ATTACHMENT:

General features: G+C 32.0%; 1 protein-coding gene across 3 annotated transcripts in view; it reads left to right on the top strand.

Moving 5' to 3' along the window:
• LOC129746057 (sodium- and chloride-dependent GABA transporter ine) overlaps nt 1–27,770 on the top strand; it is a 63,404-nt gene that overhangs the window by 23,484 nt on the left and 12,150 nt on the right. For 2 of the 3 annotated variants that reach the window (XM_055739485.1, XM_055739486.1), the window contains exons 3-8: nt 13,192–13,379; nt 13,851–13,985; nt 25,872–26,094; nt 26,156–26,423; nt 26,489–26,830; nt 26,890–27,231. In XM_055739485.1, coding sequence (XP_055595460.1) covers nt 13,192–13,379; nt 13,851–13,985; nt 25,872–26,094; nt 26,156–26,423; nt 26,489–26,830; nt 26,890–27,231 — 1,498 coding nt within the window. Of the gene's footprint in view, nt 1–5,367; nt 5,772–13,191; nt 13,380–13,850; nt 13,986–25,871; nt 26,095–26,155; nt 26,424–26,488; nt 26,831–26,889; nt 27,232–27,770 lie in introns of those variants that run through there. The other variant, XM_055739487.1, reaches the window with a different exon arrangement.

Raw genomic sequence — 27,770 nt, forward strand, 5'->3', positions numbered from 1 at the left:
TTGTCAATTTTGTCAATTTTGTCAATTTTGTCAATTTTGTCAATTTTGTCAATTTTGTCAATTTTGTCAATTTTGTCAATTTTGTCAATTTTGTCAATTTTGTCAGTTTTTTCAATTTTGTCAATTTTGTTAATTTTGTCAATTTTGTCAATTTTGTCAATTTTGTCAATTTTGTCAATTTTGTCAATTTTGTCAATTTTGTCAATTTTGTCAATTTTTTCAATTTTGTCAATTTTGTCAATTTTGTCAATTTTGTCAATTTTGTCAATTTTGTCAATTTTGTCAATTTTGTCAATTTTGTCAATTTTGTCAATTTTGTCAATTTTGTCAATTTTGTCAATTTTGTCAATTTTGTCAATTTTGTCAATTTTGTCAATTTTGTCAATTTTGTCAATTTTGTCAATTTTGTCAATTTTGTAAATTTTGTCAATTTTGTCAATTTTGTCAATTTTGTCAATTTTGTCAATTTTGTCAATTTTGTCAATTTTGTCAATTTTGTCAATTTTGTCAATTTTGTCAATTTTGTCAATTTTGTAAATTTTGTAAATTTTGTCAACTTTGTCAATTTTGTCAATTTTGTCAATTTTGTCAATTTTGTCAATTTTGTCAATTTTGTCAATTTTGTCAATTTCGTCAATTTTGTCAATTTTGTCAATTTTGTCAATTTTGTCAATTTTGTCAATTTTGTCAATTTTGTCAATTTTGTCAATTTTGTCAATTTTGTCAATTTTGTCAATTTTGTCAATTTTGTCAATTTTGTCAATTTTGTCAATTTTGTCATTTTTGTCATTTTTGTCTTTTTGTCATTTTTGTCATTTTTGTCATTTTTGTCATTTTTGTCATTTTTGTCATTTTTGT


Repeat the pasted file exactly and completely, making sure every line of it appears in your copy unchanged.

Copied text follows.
General features: G+C 32.0%; 1 protein-coding gene across 3 annotated transcripts in view; it reads left to right on the top strand.

Moving 5' to 3' along the window:
• LOC129746057 (sodium- and chloride-dependent GABA transporter ine) overlaps nt 1–27,770 on the top strand; it is a 63,404-nt gene that overhangs the window by 23,484 nt on the left and 12,150 nt on the right. For 2 of the 3 annotated variants that reach the window (XM_055739485.1, XM_055739486.1), the window contains exons 3-8: nt 13,192–13,379; nt 13,851–13,985; nt 25,872–26,094; nt 26,156–26,423; nt 26,489–26,830; nt 26,890–27,231. In XM_055739485.1, coding sequence (XP_055595460.1) covers nt 13,192–13,379; nt 13,851–13,985; nt 25,872–26,094; nt 26,156–26,423; nt 26,489–26,830; nt 26,890–27,231 — 1,498 coding nt within the window. Of the gene's footprint in view, nt 1–5,367; nt 5,772–13,191; nt 13,380–13,850; nt 13,986–25,871; nt 26,095–26,155; nt 26,424–26,488; nt 26,831–26,889; nt 27,232–27,770 lie in introns of those variants that run through there. The other variant, XM_055739487.1, reaches the window with a different exon arrangement.

Raw genomic sequence — 27,770 nt, forward strand, 5'->3', positions numbered from 1 at the left:
TTGTCAATTTTGTCAATTTTGTCAATTTTGTCAATTTTGTCAATTTTGTCAATTTTGTCAATTTTGTCAATTTTGTCAATTTTGTCAATTTTGTCAATTTTGTCAGTTTTTTCAATTTTGTCAATTTTGTTAATTTTGTCAATTTTGTCAATTTTGTCAATTTTGTCAATTTTGTCAATTTTGTCAATTTTGTCAATTTTGTCAATTTTGTCAATTTTTTCAATTTTGTCAATTTTGTCAATTTTGTCAATTTTGTCAATTTTGTCAATTTTGTCAATTTTGTCAATTTTGTCAATTTTGTCAATTTTGTCAATTTTGTCAATTTTGTCAATTTTGTCAATTTTGTCAATTTTGTCAATTTTGTCAATTTTGTCAATTTTGTCAATTTTGTCAATTTTGTCAATTTTGTCAATTTTGTAAATTTTGTCAATTTTGTCAATTTTGTCAATTTTGTCAATTTTGTCAATTTTGTCAATTTTGTCAATTTTGTCAATTTTGTCAATTTTGTCAATTTTGTCAATTTTGTCAATTTTGTAAATTTTGTAAATTTTGTCAACTTTGTCAATTTTGTCAATTTTGTCAATTTTGTCAATTTTGTCAATTTTGTCAATTTTGTCAATTTTGTCAATTTCGTCAATTTTGTCAATTTTGTCAATTTTGTCAATTTTGTCAATTTTGTCAATTTTGTCAATTTTGTCAATTTTGTCAATTTTGTCAATTTTGTCAATTTTGTCAATTTTGTCAATTTTGTCAATTTTGTCAATTTTGTCAATTTTGTCATTTTTGTCATTTTTGTCTTTTTGTCATTTTTGTCATTTTTGTCATTTTTGTCATTTTTGTCATTTTTGTCATTTTTGT